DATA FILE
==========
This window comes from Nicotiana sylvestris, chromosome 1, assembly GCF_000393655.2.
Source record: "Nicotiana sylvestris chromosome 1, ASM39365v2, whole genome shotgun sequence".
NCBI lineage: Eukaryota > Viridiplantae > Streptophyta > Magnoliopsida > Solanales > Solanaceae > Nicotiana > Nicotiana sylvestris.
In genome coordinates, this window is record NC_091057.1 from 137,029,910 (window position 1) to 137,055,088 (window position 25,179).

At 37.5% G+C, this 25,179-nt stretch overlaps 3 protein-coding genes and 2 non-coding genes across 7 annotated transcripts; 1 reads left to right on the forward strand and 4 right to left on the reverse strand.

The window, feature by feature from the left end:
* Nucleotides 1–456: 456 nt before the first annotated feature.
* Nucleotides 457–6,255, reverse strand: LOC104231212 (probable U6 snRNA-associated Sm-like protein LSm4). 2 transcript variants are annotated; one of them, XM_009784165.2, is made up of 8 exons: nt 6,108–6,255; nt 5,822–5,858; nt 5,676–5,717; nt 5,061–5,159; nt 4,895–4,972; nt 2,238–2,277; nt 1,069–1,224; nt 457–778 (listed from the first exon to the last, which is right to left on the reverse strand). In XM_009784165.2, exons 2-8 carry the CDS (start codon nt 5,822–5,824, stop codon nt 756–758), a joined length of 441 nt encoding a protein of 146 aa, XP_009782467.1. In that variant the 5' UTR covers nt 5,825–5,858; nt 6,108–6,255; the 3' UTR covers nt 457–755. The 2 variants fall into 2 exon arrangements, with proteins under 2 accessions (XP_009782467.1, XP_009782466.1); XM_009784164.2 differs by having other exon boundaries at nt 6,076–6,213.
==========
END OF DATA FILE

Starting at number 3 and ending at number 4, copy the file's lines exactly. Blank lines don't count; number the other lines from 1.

NCBI lineage: Eukaryota > Viridiplantae > Streptophyta > Magnoliopsida > Solanales > Solanaceae > Nicotiana > Nicotiana sylvestris.
In genome coordinates, this window is record NC_091057.1 from 137,029,910 (window position 1) to 137,055,088 (window position 25,179).